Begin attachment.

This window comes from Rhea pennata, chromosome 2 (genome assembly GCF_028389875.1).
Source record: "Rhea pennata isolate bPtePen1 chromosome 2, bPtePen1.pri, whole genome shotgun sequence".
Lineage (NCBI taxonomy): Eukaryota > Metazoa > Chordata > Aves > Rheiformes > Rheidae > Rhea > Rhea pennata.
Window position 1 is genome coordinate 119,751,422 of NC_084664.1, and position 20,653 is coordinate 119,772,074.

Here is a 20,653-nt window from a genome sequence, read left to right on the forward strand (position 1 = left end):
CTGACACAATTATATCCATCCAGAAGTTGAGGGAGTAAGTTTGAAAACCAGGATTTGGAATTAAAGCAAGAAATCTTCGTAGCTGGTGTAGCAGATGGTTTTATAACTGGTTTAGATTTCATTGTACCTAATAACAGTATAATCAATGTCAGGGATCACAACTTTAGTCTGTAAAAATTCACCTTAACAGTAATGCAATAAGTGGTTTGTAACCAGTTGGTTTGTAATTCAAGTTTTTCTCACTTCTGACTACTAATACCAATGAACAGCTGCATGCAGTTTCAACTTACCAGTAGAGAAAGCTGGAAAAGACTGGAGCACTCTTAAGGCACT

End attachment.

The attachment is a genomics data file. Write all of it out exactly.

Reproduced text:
This window comes from Rhea pennata, chromosome 2 (genome assembly GCF_028389875.1).
Source record: "Rhea pennata isolate bPtePen1 chromosome 2, bPtePen1.pri, whole genome shotgun sequence".
Lineage (NCBI taxonomy): Eukaryota > Metazoa > Chordata > Aves > Rheiformes > Rheidae > Rhea > Rhea pennata.
Window position 1 is genome coordinate 119,751,422 of NC_084664.1, and position 20,653 is coordinate 119,772,074.

Here is a 20,653-nt window from a genome sequence, read left to right on the forward strand (position 1 = left end):
CTGACACAATTATATCCATCCAGAAGTTGAGGGAGTAAGTTTGAAAACCAGGATTTGGAATTAAAGCAAGAAATCTTCGTAGCTGGTGTAGCAGATGGTTTTATAACTGGTTTAGATTTCATTGTACCTAATAACAGTATAATCAATGTCAGGGATCACAACTTTAGTCTGTAAAAATTCACCTTAACAGTAATGCAATAAGTGGTTTGTAACCAGTTGGTTTGTAATTCAAGTTTTTCTCACTTCTGACTACTAATACCAATGAACAGCTGCATGCAGTTTCAACTTACCAGTAGAGAAAGCTGGAAAAGACTGGAGCACTCTTAAGGCACT